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Public seek chances to thaw ties

2014-09-10 09:00 chinadaily.com.cn Web Editor: Si Huan

A latest poll unveiled on Tuesday that tapping public diplomacy to repair bilateral relations continued to attract public support from both China and Japan.

The contribution of people-to-people interactions to improving ties were endorsed by 64.4 percent of the Japanese public and 63.4 percent of its Chinese counterpart, , according to the 10th Public Opinion on China-Japan Relations survey, which has been co-sponsored annually by China Daily and Japanese nonprofit think tank Genron NPO.

Among the Japanese public who supported public diplomacy, 70.7 percent of them believed that "mutual understanding between the two peoples will be deepened through exchanges", compared with 66.2 percent last year.

Similarly, 56.7 percent of those in China who supported public diplomacy believed that people-to-people interactions "expand the foundation for the shared interests of both nations".

Professor Akio Takahara of Tokyo University also saw a slight improvement in Chinese people's feelings about Japan.

"A large number of Chinese tourists have visited Japan recently and might return home with a good impression of Japan," Takahara said.

The number of Chinese mainland travelers to Japan for the first half of this year witnessed a year-on-year increase of 88.2 percent to hit more than 1 million people, figures from the Japan National Tourism Organization showed.

In another hopeful sign for deepening mutual understanding, the latest China Daily-Genron NPO poll showed that an increasing number of Chinese intellectuals and members of the public were diversifying their knowledge of their Japanese neighbors through the media.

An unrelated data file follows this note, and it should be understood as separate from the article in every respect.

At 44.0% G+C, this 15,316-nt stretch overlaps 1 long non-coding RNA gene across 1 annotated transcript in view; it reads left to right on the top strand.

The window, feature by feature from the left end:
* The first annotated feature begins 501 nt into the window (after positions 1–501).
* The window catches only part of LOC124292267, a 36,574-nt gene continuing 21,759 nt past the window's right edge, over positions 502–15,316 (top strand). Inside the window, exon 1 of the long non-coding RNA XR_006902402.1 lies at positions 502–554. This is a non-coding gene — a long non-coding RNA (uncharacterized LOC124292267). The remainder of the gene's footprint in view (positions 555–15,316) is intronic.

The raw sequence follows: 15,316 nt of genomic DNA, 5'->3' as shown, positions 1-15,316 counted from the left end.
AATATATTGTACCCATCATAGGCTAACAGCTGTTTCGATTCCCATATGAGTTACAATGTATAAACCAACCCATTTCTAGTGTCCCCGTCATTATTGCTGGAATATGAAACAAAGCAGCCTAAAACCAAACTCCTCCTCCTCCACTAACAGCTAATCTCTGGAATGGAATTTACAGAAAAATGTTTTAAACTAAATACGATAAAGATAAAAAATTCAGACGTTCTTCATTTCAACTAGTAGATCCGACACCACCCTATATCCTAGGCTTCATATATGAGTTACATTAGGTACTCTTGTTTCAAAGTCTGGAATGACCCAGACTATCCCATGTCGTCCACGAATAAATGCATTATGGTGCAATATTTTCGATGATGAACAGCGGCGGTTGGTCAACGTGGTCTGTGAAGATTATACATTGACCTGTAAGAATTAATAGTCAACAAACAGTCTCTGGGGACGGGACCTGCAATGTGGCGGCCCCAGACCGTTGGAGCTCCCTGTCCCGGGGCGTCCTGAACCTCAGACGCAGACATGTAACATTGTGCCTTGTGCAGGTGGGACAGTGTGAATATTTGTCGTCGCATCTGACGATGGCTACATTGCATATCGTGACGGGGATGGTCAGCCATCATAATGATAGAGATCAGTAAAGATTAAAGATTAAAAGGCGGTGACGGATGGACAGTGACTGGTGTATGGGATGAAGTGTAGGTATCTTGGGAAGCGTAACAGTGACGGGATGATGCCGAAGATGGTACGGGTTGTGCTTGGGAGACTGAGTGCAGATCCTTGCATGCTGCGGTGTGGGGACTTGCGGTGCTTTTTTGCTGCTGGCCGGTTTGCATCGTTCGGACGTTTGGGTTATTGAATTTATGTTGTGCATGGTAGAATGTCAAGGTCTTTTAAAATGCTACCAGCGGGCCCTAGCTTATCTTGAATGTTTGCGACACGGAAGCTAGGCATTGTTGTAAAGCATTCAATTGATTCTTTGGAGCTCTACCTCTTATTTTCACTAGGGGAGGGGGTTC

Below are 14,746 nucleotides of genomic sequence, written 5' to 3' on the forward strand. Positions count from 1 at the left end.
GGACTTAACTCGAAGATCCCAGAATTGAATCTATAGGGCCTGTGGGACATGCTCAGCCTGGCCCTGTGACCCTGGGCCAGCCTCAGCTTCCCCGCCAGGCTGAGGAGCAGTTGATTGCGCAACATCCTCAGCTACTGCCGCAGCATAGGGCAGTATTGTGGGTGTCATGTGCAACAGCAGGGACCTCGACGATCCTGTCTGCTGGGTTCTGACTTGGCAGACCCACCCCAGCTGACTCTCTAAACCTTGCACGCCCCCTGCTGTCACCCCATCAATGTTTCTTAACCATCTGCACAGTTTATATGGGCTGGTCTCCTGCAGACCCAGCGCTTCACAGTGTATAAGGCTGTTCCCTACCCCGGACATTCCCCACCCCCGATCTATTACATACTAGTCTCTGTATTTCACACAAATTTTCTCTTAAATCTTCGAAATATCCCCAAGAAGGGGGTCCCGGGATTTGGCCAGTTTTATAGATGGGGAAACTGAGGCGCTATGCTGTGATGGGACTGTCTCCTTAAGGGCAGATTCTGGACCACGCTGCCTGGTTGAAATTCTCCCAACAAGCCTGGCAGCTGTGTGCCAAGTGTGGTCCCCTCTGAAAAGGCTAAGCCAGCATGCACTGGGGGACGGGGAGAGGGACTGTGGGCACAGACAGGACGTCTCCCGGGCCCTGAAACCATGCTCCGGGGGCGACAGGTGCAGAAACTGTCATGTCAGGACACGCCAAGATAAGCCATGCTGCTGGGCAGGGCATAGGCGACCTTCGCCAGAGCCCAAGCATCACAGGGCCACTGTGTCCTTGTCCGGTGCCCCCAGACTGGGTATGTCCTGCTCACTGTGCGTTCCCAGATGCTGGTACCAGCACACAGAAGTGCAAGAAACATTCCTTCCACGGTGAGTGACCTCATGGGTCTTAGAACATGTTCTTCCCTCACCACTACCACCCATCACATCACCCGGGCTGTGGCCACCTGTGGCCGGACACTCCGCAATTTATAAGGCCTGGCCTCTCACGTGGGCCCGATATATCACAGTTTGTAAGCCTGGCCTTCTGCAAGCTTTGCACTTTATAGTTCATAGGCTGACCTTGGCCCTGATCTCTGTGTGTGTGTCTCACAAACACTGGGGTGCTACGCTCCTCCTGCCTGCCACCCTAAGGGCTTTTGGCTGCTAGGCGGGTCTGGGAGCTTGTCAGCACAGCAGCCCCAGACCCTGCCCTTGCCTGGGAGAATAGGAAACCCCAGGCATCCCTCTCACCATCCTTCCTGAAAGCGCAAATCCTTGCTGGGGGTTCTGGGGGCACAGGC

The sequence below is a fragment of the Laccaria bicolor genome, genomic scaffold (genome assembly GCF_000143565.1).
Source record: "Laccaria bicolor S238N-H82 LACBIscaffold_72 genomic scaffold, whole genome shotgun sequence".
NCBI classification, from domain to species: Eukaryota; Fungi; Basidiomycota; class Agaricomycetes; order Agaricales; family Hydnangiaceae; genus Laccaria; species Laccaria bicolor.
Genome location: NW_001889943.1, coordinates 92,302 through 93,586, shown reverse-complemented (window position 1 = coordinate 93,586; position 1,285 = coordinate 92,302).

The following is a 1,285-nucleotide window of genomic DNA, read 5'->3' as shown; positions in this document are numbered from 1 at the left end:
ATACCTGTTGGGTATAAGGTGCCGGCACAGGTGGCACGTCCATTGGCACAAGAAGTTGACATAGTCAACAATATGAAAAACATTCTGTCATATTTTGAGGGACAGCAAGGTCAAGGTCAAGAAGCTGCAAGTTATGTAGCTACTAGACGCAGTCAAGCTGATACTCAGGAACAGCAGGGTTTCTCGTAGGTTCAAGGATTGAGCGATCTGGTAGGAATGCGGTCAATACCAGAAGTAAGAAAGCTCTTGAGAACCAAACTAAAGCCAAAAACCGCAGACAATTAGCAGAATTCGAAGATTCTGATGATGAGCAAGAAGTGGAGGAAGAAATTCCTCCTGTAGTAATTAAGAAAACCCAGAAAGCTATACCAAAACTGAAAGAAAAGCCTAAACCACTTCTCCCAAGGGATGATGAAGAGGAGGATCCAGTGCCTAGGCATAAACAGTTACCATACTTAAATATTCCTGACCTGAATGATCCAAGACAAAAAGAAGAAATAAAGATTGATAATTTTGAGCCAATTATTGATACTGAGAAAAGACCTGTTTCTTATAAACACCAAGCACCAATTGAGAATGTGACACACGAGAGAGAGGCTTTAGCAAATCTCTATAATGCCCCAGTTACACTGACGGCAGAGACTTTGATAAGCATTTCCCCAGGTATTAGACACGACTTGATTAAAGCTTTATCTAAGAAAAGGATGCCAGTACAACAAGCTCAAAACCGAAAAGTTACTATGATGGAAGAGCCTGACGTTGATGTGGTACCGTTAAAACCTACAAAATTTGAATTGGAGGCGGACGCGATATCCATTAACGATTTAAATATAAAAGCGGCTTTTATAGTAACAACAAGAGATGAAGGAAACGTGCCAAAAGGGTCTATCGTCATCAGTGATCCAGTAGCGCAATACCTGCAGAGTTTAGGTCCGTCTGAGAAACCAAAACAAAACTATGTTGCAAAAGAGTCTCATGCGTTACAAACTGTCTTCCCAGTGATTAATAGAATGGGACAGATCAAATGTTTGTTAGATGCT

Last year, 14.3 percent of Chinese respondents obtained information regarding Japan directly from Japanese media last year. The figure this year rose to 23.7 percent.

When it came to Chinese intellectuals, including university faculty and students, 21.4 percent of them accessed Japan-related information directly from Japanese media.

Li Wei, director of the Institute of Japan Studies under the Chinese Academy of Social Sciences, suggested that there was a "shared pursuit between China and Japan -- they are both seeking a peaceful rise and not expecting a war".

"They both seek security in the Asia-Pacific region and hope to resolve problems in the neighborhood through dialogues within the existing frameworks. That is where the breakthrough may be," Li said.

Li also said that the historical and territorial issues are unlikely to be resolved overnight because they are intertwined with each other. These major issues are also not on their wish list when the two sides seek breakthroughs in ties, so efforts to do so should start from less controversial concerns, Li said.

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